Tuesday, March 04, 2014

A Tuesday By Many Other Names

This day in the church year is known by at least twenty different names depending on the area of the world and the branch of Christianity practised there. I was brought up calling it Pancake Tuesday at home and Shrove Tuesday at church.  The former because it was tradition to have pancakes for dinner that evening of the year, the later because in the old Anglican tradition it was the time to confess and be shriven of your sins.  We never questioned why pancakes on that particular day but I've since learned that it was because you used up all the flour,  sugar and eggs in the larder before the days of denial that traditionally marked the meals in Lent.   Of course there was none of this confession Popery tainting our small low-church parish in the out-most wilds west of Toronto.

An engraving from Harper's Weekly, March 1884
In other cultures the day had names such Fastnacht in Germany, Tłusty Czwartek (Paczki Day) in Poland, Máirt Inide in Ireland and Mardi Gras (Fat Tuesday) in more cultures than you can name.  And of course midnight on Mardi Gras official marks the end of Carnival in most cultures - I know of only one exception and that's Milan where it goes on until Saturday because of the observance of The Ambroisian Rite.  The word Carnival itself derives from the Lenten tradition of abstaining from meat -  carne levare (to take away meat.

Though Carnival is celebrated is many places the three most famous Carnivals are Venice,  Rio de Janeiro and New Orleans.  I've been to the first, just missed the second by a week and have always vowed to go the one closest.  The first record of a Mardi Gras celebration in New Orleans was in 1835 though its hard to believe that some form of Carnival didn't take place in earlier times in this most French-Creole of cities.  Cosmus, the first parade Krewe was formed in 1856 and the tradition of Krewes - secret societies - grew out of it.  There are now some 60 krewes holding events - parades, balls, theatrical performances, cook-outs, children's festivals - throughout the period of Carnival.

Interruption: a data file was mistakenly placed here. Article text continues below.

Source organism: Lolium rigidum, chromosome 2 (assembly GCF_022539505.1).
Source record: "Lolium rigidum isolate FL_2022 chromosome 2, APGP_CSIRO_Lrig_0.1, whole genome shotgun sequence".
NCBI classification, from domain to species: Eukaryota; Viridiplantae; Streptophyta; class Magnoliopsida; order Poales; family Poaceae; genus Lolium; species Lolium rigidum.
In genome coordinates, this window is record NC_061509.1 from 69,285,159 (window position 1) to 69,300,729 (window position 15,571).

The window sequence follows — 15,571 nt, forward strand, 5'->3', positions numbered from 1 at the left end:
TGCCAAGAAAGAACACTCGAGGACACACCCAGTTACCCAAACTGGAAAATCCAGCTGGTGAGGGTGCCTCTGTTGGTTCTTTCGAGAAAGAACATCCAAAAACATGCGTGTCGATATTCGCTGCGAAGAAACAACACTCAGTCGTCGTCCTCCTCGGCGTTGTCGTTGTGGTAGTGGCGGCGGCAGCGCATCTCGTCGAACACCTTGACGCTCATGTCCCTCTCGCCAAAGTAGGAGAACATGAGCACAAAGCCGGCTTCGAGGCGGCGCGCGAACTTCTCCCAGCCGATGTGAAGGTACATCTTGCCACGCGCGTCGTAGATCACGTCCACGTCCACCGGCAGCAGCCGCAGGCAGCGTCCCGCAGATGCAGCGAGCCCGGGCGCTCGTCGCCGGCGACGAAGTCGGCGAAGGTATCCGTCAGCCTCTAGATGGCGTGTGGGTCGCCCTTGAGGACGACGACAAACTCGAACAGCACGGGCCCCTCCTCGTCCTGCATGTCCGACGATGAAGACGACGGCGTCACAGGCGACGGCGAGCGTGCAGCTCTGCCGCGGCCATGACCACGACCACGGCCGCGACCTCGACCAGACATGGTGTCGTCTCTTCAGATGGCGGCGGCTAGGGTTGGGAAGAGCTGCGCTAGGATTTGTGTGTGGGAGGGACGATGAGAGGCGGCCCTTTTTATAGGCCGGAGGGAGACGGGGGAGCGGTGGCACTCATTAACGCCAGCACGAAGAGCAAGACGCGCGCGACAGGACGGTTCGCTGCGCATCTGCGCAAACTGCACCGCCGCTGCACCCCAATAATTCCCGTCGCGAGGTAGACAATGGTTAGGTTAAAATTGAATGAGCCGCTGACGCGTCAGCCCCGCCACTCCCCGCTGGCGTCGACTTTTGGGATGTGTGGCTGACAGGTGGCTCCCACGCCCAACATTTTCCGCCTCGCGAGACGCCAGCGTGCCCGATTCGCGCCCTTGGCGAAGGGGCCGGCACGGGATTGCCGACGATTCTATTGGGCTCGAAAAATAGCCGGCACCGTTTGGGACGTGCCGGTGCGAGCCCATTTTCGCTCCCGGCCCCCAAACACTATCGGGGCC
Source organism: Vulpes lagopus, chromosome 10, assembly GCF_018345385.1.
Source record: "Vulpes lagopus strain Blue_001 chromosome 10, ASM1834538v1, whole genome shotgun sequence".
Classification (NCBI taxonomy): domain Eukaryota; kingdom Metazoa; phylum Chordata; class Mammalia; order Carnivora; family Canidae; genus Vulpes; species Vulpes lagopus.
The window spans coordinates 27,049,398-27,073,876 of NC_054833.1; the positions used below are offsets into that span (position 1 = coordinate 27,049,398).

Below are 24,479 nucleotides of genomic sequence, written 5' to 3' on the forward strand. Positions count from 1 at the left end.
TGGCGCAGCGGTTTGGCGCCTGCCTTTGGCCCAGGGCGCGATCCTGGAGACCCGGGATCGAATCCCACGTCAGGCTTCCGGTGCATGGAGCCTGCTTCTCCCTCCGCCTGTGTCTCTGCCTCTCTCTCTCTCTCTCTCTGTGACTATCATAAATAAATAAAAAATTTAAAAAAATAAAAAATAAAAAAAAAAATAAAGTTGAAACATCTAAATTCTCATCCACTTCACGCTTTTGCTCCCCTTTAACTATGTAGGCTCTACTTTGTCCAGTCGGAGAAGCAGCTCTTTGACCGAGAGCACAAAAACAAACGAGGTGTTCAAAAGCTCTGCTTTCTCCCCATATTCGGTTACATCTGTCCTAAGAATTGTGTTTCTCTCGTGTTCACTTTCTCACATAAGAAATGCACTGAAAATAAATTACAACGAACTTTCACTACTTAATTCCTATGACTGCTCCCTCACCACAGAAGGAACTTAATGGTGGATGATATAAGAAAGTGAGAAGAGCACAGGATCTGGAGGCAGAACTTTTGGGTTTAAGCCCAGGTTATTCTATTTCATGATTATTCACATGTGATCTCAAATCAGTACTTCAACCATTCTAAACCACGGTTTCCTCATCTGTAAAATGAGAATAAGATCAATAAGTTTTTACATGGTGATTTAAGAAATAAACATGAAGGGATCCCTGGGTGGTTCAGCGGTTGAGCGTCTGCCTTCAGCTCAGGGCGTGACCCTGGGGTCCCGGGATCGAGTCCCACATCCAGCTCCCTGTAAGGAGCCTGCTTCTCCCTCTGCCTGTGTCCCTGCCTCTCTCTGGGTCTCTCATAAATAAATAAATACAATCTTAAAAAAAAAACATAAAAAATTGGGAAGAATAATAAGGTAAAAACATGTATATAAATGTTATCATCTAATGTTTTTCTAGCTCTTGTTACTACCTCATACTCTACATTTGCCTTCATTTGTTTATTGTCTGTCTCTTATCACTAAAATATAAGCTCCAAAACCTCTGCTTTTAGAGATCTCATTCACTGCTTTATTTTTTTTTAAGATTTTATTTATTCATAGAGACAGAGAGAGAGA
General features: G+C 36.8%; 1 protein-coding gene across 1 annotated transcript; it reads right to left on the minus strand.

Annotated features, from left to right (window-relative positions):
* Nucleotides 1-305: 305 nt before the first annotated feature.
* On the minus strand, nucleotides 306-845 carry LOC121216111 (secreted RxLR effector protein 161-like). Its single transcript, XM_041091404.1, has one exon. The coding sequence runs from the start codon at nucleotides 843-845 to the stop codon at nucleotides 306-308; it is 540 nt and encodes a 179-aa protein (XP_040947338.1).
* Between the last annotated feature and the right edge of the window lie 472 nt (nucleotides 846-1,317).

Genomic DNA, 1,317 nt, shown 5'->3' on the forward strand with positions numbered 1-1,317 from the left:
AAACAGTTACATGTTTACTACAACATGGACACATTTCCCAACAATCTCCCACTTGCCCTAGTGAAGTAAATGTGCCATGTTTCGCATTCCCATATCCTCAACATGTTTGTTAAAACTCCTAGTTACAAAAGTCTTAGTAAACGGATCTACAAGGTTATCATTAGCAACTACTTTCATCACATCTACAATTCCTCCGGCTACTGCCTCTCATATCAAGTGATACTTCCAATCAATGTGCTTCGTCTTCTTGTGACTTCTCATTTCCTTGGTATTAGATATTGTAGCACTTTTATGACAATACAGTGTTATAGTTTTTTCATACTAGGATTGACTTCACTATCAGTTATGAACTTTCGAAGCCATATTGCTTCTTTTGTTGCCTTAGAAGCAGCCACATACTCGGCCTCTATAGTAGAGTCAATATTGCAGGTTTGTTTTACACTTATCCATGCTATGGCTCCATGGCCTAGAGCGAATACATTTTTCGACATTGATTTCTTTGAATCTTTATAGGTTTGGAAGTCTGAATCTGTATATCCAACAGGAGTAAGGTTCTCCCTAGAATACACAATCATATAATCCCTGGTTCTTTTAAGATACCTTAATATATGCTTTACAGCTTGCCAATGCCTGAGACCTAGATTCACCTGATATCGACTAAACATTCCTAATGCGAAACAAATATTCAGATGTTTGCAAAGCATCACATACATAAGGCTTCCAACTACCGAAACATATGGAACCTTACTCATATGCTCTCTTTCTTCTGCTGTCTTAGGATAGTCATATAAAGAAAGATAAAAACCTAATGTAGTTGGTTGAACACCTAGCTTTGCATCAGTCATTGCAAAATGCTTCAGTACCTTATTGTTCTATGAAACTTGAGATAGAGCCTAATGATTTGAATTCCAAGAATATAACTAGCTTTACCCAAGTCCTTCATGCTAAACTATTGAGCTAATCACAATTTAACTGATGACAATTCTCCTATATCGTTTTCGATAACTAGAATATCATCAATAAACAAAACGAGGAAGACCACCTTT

A parade through the French Quarter - date unknown.
In the early "Golden Age" of Carnival, colourful parade bulletins were published to give the public a glimpse of parade themes and float designs.  And postcards were issued so that friends and relative who were unlucky enough to not be joining in the fun could catch a glimpse of what they were missing.  The Krew of Rex has reinstated the bulletins however unfortunately any pictures of them are too small to be appreciated the way they should be.  However the New Orleans Mardi Gras Postcard Museum has a wonderful complete set of postcards from the 1907 Rex Parade.  A click on the postcard below will take you to it.

Rex - the King of Mardi Gras - led of the 1907 Rex Parade in fine style.  A right click on
the picture will take you to the complete 20 postcard set.  The theme that year was
Classics of Childhood.
I think I'll reaffirm that vow see the parades, maybe catch some beads or doubloons and hear the cries of "Mardi Gras is over.  Go Home." that are echo through the streets of the French Quarter even as they are doing while I am posting this at 2359 on Mardi Gras 2014. 

March 4 - 1837 - The city of Chicago is incorporated.

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Debra She Who Seeks said...

I always assumed that "carnival" came from "carne vale" -- "farewell meat". Shows what I know, eh? I made blueberry pancakes for dinner last night. Then My Rare One and I threw beads at each other and got up to all sorts of antics.

Willym said...

@Debra - there seems to be some discussion as to the true etymology of the word. Would seem it depends on who you read - so there you see you do know!

Hope nobody got hurt in the bead tossing and antics?

Ur-spo said...

I wore some beads to work this day. I feared I would shock the patients, but no one batted an eye. I was a bit disappointed.